As they are a part of the
cartel system used to determine a national champion, the coaches are expected to fall in line with the results of the BcS title game and vote for the winner in the final USA Today coaches poll.
For the second time in three years, one coach has bucked the system.
Auburn claimed 56 of the 57 first-place votes — two coaches could not be reached in time to place their vote — while the other vote went to unbeaten non-automatic qualifier TCU. The identity of the coach was not revealed, but some reasonable assumptions could be made as to who may have broken ranks with the other coaches — Utah’s Kyle Whittingham and Boise State’s Chris Petersen are two of the 59 voters this year.
In 2008, Utah was the only team to receive a first-place vote after Florida laid a beat-down on Ohio State in the national title game.
While the name of the coach who voted TCU No. 1 was not revealed, he will be ultimately. And, more than likely, he will be vilified by a good percentage of the country. That would and will be a shame.
Almost as big of a shame that there has to be this argument in the first place, that a national champion can’t be decided on the field instead of on some subjective ballot filed by someone who simply doesn’t possess the time to make a rational decision.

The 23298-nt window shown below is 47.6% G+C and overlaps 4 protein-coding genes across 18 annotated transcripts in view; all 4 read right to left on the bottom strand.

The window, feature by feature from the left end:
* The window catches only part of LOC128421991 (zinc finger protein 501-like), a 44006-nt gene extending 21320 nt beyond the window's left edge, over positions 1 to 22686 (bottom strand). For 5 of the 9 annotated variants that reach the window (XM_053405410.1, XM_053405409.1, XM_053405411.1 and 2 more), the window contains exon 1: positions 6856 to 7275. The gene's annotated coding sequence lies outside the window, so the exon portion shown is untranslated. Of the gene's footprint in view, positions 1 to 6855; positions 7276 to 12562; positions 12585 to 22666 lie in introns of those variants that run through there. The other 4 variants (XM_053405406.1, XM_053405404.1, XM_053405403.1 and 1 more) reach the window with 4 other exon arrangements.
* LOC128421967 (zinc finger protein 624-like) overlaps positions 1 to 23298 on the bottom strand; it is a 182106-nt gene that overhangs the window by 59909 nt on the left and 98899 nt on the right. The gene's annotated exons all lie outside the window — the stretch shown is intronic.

As Penn State assistant Jay Paterno tweeted Tuesday morning, “Not sure TCU isn’t the best team in the Nation—someday the system must allow a team like that a shot at all the marbles.”
And that’s the thing. A playoff would afford a team like TCU, like Boise State in 2009/2010 or Utah in 2008, the opportunity to prove their worth on the field of play. Just like every other sport governed by the NCAA currently crowns their champions.
Not to impugn what Auburn accomplished last night or over their previous 13 games against a rugged schedule — they are indeed worthy — but there is a better way to determine a national champion. Like it or not, teams like TCU and Boise State have earned the right to, as Paterno wrote, have a shot at all the marbles.
Plus-one, eight-team, 16-team playoffs and anything in between, teams like the non-AQs must be allowed the opportunity to prove, one way or the other, whether they deserve to be mentioned in the same breath as the so-called traditional powers.
All I know is, it’d be a step in the right direction arguing about the fifth-, ninth- or 17th-best team getting screwed over for a playoff spot than the current system that only allows two of 120 schools to have a shot at hoisting the crystal at season’s end.
Until Congress acts, though, I’m not holding my breath.